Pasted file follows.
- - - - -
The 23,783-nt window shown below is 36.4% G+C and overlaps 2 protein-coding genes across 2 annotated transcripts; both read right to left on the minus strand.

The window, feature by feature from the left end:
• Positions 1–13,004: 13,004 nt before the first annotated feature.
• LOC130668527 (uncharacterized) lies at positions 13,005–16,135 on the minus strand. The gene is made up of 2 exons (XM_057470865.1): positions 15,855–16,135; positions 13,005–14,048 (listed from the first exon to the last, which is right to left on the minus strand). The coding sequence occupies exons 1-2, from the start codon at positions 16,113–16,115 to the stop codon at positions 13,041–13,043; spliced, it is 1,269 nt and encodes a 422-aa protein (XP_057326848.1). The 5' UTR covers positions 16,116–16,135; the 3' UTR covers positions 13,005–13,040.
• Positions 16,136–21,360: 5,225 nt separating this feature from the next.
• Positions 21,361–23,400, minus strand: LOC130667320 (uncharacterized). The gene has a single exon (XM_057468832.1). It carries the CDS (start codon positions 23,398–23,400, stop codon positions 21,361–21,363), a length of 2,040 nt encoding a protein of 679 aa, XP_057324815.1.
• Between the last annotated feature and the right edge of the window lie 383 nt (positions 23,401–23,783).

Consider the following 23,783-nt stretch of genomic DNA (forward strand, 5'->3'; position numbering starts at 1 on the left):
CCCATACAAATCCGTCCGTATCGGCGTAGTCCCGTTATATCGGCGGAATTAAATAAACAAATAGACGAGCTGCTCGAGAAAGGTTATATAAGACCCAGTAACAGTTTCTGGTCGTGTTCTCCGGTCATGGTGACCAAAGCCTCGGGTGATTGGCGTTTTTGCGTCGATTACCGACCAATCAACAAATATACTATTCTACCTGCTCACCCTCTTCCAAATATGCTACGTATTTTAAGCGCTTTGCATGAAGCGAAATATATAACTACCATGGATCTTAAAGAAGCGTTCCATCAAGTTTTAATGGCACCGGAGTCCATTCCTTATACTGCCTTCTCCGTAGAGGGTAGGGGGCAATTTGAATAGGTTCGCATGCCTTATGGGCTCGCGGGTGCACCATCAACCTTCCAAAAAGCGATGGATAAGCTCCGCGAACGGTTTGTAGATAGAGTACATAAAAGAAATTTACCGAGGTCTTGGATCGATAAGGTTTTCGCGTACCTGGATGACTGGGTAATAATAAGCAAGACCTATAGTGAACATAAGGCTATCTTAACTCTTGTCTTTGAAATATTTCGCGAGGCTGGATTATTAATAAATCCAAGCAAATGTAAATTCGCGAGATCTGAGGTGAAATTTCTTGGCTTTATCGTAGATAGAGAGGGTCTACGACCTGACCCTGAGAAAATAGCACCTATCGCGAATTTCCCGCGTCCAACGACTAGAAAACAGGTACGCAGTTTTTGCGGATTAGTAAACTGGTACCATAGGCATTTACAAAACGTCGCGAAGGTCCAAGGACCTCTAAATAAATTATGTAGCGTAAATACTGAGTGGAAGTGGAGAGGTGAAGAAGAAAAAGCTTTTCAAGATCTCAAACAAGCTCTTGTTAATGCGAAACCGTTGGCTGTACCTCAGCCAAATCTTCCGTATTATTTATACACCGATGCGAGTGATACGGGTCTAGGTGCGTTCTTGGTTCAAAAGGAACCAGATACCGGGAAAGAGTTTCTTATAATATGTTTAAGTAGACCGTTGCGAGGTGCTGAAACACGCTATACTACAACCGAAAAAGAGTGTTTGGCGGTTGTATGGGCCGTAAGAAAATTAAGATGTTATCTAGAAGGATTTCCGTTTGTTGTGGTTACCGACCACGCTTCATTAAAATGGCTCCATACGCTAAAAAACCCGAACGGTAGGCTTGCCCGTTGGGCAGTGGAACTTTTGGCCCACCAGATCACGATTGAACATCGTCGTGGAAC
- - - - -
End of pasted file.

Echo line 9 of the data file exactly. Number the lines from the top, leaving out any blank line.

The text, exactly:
CCCATACAAATCCGTCCGTATCGGCGTAGTCCCGTTATATCGGCGGAATTAAATAAACAAATAGACGAGCTGCTCGAGAAAGGTTATATAAGACCCAGTAACAGTTTCTGGTCGTGTTCTCCGGTCATGGTGACCAAAGCCTCGGGTGATTGGCGTTTTTGCGTCGATTACCGACCAATCAACAAATATACTATTCTACCTGCTCACCCTCTTCCAAATATGCTACGTATTTTAAGCGCTTTGCATGAAGCGAAATATATAACTACCATGGATCTTAAAGAAGCGTTCCATCAAGTTTTAATGGCACCGGAGTCCATTCCTTATACTGCCTTCTCCGTAGAGGGTAGGGGGCAATTTGAATAGGTTCGCATGCCTTATGGGCTCGCGGGTGCACCATCAACCTTCCAAAAAGCGATGGATAAGCTCCGCGAACGGTTTGTAGATAGAGTACATAAAAGAAATTTACCGAGGTCTTGGATCGATAAGGTTTTCGCGTACCTGGATGACTGGGTAATAATAAGCAAGACCTATAGTGAACATAAGGCTATCTTAACTCTTGTCTTTGAAATATTTCGCGAGGCTGGATTATTAATAAATCCAAGCAAATGTAAATTCGCGAGATCTGAGGTGAAATTTCTTGGCTTTATCGTAGATAGAGAGGGTCTACGACCTGACCCTGAGAAAATAGCACCTATCGCGAATTTCCCGCGTCCAACGACTAGAAAACAGGTACGCAGTTTTTGCGGATTAGTAAACTGGTACCATAGGCATTTACAAAACGTCGCGAAGGTCCAAGGACCTCTAAATAAATTATGTAGCGTAAATACTGAGTGGAAGTGGAGAGGTGAAGAAGAAAAAGCTTTTCAAGATCTCAAACAAGCTCTTGTTAATGCGAAACCGTTGGCTGTACCTCAGCCAAATCTTCCGTATTATTTATACACCGATGCGAGTGATACGGGTCTAGGTGCGTTCTTGGTTCAAAAGGAACCAGATACCGGGAAAGAGTTTCTTATAATATGTTTAAGTAGACCGTTGCGAGGTGCTGAAACACGCTATACTACAACCGAAAAAGAGTGTTTGGCGGTTGTATGGGCCGTAAGAAAATTAAGATGTTATCTAGAAGGATTTCCGTTTGTTGTGGTTACCGACCACGCTTCATTAAAATGGCTCCATACGCTAAAAAACCCGAACGGTAGGCTTGCCCGTTGGGCAGTGGAACTTTTGGCCCACCAGATCACGATTGAACATCGTCGTGGAAC